Did These Superstars Ever Win an NBA Championship?

By: Gavin Thagard
Image: Wiki Commons by inboundpass

About This Quiz

What does it take for an NBA player to go from a star to a superstar? Is it their ability to put the ball in the hoop? Points are one of the most valuable aspects of basketball after all. Maybe it's a balanced player who is capable of doing everything on the court, from rebounding to shot blocking, or perhaps, it's how many All-Star appearances the player has. No matter what it takes to become a superstar in the NBA, there is one thing that separates even the greatest players who ever laced up, and that's an NBA championship. 

NBA superstars reach another level when they win a ring. A title pushes a superstar from being one of the greatest players of his generation to being one of the greatest players of all-time. It's what every player is ultimately working for, after all, because stats and individual awards can only go so far. 

How well do you know the superstars who have played in the NBA? Do you know which of them won a championship during their time in the league? Here's a quiz where you can test your NBA knowledge. If you're up for the challenge, get started and see if you can get a superstar score on this quiz!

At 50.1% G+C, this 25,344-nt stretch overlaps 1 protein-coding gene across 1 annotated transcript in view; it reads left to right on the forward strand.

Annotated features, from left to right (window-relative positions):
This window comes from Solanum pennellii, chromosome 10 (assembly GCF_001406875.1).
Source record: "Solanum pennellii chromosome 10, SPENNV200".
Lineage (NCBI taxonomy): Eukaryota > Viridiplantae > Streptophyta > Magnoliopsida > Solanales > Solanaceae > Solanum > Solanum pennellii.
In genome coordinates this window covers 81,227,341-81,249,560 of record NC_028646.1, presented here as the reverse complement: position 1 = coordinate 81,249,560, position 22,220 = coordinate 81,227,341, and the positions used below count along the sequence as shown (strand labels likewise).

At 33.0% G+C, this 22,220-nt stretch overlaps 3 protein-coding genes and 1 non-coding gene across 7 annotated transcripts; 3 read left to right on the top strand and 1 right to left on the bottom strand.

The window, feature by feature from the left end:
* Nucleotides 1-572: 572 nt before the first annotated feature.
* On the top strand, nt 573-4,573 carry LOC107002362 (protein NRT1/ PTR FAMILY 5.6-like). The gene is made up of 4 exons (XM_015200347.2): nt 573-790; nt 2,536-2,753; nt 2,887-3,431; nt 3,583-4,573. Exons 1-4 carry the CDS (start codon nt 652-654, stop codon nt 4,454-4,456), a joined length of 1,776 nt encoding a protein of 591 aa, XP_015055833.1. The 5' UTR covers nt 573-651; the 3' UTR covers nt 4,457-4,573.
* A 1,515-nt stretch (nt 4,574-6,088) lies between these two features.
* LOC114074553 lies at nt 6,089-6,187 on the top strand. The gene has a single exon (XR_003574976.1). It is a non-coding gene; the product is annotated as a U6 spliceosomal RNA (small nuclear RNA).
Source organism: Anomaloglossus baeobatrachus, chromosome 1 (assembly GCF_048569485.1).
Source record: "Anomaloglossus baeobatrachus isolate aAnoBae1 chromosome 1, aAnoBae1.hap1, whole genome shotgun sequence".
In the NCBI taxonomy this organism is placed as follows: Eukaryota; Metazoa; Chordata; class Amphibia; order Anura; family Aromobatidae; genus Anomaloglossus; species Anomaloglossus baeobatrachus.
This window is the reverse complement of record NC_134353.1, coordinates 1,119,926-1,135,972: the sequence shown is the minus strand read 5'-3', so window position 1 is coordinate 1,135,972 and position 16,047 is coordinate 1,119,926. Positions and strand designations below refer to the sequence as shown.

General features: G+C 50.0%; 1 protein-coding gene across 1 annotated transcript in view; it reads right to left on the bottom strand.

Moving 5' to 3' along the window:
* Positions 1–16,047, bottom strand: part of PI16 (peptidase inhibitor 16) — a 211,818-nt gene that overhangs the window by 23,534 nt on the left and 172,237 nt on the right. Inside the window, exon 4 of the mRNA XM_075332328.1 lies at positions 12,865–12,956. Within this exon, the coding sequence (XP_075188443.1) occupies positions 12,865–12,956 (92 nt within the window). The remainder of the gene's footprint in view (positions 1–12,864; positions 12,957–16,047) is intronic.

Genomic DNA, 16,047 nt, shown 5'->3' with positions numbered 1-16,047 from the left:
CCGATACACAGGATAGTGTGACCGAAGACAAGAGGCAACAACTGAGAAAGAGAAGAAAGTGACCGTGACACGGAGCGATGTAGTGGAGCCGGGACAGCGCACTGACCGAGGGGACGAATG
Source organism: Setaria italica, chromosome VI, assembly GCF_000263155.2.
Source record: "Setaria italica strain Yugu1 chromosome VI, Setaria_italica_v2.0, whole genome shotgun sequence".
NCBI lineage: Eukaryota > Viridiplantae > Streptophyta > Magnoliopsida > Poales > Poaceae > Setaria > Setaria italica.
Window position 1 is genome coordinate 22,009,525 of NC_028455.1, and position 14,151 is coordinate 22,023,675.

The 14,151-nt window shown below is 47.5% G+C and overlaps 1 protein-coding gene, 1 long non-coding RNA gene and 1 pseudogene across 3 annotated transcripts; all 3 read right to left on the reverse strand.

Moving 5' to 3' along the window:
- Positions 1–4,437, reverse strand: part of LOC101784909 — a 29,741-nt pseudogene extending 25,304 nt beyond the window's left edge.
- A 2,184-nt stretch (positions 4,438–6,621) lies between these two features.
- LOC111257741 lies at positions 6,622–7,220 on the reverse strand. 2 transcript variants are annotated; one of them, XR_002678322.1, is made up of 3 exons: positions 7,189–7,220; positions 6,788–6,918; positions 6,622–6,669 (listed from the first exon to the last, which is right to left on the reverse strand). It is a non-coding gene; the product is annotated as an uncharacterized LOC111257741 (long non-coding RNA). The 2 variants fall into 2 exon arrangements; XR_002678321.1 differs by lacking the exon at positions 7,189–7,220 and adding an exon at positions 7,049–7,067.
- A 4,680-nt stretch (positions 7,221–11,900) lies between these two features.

Kobe Bryant played beside Shaquille O'Neal during the first part of his career. Though the two had success on the court, Bryant wanted to take over as the leader of the team and forced O'Neal out of town.

Karl Malone was never known as a great jump shooter. When he got the ball in the post, however, he was sure to deliver a bucket, earning the nickname, "The Mailman."

Larry Bird won three straight NBA MVP awards from 1984 through 1986. During those years, Bird never averaged fewer than 24 points per game.

Despite being one of the best point guards in the league, Isiah Thomas was left off the 1992 U.S. men's Olympic basketball team. Michael Jordan played a part in keeping Thomas off the team because of their rivalry in the NBA.